Company SRC will provide U.S. Army with an integrated counter-UAV system 10302172

Defense & Security Industry News - SRC
 
Company SRC will provide U.S. Army with an integrated counter-UAV system.
SRC has been awarded a $65M contract to provide the U.S. Army with an integrated counter-UAS system to meet an urgent requirement to detect and defeat drones. The majority of this work will be performed by SRC with work also being performed by teammate, DRS. SRC's scope of work includes engineering, production, and sustainment.
     
SRC has been awarded a $65M contract to provide the U.S. Army with an integrated counter-UAS system to meet an urgent requirement to detect and defeat drones. The majority of this work will be performed by SRC with work also being performed by teammate, DRS. SRC's scope of work includes engineering, production, and sustainment. The operationally ready, field-proven, Silent Archer counter-UAS system detects, tracks, classifies, identifies and disrupts low, slow and small airborne threats.
     
"Central New York has become a hub for Unmanned Aircraft Systems innovation and manufacturing, and SRC is a leader in this field," said U.S. Rep. John Katko. "This investment will help support the Army in combating the ever-evolving threats that we face, while creating a significant number of high-tech jobs in our region's growing UAS industry."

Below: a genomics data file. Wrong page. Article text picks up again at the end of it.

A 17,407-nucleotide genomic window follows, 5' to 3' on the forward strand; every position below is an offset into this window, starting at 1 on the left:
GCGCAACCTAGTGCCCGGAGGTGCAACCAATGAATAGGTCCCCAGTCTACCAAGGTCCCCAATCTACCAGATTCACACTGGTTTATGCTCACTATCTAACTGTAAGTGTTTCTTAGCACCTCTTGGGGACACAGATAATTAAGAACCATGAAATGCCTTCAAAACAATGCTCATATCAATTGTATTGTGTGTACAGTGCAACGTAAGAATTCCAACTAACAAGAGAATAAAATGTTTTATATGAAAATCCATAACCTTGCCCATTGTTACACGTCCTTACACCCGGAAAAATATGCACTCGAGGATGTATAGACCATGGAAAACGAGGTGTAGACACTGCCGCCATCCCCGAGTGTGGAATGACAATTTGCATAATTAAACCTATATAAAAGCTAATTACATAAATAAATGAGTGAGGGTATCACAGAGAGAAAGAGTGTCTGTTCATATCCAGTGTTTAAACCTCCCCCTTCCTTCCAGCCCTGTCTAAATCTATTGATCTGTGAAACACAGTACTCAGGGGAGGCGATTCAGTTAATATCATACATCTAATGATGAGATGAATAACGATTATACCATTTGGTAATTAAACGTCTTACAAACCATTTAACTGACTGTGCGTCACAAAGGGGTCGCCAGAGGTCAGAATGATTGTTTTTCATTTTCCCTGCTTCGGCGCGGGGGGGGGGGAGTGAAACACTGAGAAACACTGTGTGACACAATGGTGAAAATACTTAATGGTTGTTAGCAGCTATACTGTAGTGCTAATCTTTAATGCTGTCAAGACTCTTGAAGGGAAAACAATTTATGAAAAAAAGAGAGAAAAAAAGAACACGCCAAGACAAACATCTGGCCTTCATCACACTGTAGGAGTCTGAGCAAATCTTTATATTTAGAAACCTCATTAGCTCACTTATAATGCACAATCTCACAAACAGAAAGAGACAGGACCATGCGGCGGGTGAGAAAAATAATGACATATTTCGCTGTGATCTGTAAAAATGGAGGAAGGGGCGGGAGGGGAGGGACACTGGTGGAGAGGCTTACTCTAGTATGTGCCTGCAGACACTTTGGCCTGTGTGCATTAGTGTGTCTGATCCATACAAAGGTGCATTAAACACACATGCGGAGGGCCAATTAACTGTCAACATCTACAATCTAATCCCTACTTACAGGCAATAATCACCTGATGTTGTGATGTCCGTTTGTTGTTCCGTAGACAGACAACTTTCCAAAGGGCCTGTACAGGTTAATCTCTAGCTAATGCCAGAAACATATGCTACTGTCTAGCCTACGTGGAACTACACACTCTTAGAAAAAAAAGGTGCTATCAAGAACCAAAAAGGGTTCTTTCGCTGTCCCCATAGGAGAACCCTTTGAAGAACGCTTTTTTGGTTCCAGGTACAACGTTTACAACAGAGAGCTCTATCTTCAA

As a result of this award and other recent wins, the company is actively hiring more than 50 engineers in Central New York. SRC anticipates continued growth in several technology areas, requiring an additional 300 employees nationwide over the next three years.
 
"We are proud to partner with the Army to provide critical technology that will defend against evolving threats like small drones," said Paul Tremont, president and CEO of SRC. "This contract is a great example of the innovative solutions our employees create."

SRC's Silent Archer counter-unmanned aircraft system (UAS) offering combines proven, TRL 8/9 radar and electronic warfare (EW) systems, camera and a 3-D user display to defeat hostile drones, whether a lone target or a UAS swarm. It provides spatial, frequency and optical surveillance capabilities to detect, track, classify and identify the airborne threat. It then applies low-cost, low risk electronic methods to disrupt the UAS, such as jamming the communications links between the operator and the aircraft.
 

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